Workshop available on demand: https://www.youtube.com/watch?v=WWzLqGcPgDc
Rajni Nair, Ph.D., Arizona State University College of Integrative Sciences and Arts
Title: Socio-Cultural School Climate: Definitions, Measurement and Implications
Friday, February 14, 2020, 1:15PM-2:30PM, McClelland Park RM 402
Abstract: Latinx students are a large and growing population in U.S. public schools who consistently evince educational and socioemotional inequality. To address these disparities, it is critical to examine and identify how systemic sociocultural mechanisms and processes that occur within schools contribute to these alarming statistics. Sociocultural school climate represents a school- level process that has the potential to amplify, protect, or reduce risk for youth. Yet a concise definition and conceptualization of the construct remains elusive. Theoretical cultural models suggest that whereas some aspects of schools could be salient to all youth there are likely specific sociocultural characteristics and processes within schools that are experienced uniquely by marginalized youth. The inclusion of types of processes is limited within larger empirical literature on school climate. In this talk, I will discuss my ongoing research, which explores the narratives of Latinx youth and their parents around sociocultural school climate. I will also demonstrate how these narratives can help to shed light on the definition and measurement of sociocultural school climate and the larger implications these narratives have for our understanding of the educational settings of marginalized youth.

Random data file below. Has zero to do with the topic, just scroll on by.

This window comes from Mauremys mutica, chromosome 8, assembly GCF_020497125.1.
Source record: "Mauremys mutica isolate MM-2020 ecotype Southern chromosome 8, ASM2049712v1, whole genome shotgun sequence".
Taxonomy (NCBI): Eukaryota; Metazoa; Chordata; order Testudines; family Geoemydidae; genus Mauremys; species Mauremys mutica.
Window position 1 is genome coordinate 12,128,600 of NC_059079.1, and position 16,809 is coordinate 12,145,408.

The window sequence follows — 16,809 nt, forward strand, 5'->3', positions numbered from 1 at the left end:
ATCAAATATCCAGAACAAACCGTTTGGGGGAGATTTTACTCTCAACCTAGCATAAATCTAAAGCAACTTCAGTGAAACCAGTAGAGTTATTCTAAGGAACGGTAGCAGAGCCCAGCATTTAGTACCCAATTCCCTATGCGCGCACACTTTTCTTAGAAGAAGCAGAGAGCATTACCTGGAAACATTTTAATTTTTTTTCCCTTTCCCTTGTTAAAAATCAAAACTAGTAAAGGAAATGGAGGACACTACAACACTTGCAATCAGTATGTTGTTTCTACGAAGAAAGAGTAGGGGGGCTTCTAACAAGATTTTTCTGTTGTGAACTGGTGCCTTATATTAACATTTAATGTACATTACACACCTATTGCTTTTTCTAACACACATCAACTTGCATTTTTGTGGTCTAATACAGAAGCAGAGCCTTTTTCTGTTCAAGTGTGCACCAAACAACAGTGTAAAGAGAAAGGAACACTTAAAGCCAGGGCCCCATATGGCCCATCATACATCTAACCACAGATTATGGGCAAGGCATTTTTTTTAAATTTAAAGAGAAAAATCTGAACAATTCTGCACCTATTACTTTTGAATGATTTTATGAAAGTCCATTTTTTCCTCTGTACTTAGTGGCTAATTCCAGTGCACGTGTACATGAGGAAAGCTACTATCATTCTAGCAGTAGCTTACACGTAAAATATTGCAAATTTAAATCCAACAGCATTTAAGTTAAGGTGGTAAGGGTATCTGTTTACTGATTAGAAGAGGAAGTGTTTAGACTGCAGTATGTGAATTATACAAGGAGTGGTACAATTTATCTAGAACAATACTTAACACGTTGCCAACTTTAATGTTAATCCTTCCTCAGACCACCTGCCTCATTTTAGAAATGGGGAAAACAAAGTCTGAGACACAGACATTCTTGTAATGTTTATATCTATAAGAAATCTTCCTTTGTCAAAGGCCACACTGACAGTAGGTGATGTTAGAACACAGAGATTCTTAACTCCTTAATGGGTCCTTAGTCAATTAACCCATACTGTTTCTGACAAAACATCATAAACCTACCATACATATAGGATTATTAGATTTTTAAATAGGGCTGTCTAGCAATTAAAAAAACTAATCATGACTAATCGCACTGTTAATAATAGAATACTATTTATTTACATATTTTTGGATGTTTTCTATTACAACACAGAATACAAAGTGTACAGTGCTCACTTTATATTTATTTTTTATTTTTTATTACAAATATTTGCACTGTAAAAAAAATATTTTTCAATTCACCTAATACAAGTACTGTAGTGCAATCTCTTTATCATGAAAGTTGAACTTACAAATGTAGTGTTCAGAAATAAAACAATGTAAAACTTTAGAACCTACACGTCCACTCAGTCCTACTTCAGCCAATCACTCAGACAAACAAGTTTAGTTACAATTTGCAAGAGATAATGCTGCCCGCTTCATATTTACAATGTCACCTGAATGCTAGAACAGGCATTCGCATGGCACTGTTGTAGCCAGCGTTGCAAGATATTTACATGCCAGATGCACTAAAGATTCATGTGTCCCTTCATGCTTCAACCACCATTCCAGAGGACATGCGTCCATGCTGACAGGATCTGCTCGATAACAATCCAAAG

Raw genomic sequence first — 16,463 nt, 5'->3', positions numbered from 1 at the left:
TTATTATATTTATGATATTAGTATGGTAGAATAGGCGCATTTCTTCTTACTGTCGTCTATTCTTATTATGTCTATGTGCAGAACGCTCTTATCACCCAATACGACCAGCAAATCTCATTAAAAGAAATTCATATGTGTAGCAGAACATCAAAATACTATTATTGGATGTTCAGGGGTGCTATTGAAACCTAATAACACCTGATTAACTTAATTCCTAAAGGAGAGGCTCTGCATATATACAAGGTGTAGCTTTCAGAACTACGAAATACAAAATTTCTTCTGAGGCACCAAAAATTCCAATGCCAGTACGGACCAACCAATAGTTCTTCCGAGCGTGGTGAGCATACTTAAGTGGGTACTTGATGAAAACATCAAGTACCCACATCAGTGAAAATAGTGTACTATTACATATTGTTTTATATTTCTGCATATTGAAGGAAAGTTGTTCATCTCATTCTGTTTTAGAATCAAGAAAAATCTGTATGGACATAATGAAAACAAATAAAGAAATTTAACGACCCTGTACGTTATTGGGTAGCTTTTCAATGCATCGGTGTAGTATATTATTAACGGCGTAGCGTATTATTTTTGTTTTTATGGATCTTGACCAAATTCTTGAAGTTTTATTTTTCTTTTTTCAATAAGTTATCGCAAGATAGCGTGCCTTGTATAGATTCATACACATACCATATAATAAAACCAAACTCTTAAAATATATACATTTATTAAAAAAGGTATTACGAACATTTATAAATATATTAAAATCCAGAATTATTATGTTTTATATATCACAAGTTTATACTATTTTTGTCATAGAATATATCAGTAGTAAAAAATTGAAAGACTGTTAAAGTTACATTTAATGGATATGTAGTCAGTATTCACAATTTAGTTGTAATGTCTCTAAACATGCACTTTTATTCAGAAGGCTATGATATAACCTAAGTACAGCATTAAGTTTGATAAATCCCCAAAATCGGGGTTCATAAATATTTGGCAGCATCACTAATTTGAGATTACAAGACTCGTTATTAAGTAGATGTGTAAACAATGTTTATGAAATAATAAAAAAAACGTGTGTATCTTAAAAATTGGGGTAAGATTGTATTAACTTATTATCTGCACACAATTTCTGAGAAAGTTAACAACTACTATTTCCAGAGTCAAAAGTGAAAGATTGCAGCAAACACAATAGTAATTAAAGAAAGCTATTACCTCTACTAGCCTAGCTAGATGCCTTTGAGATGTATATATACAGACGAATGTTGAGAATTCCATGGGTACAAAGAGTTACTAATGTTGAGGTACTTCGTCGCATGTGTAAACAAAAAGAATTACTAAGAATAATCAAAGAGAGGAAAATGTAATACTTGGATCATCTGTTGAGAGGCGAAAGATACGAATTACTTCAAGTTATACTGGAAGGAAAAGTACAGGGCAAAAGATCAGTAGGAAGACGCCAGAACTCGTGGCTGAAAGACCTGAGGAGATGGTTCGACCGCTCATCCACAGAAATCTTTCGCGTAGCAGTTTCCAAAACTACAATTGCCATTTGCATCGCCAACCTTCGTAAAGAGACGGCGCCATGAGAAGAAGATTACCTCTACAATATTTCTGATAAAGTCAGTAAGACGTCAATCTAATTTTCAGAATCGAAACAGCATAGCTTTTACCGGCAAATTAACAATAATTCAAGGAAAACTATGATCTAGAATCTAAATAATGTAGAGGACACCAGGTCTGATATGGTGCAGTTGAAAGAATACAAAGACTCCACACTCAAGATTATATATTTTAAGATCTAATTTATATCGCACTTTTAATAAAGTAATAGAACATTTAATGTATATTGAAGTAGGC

Workshop available on demand: https://www.youtube.com/watch?v=ol-tOw0EROI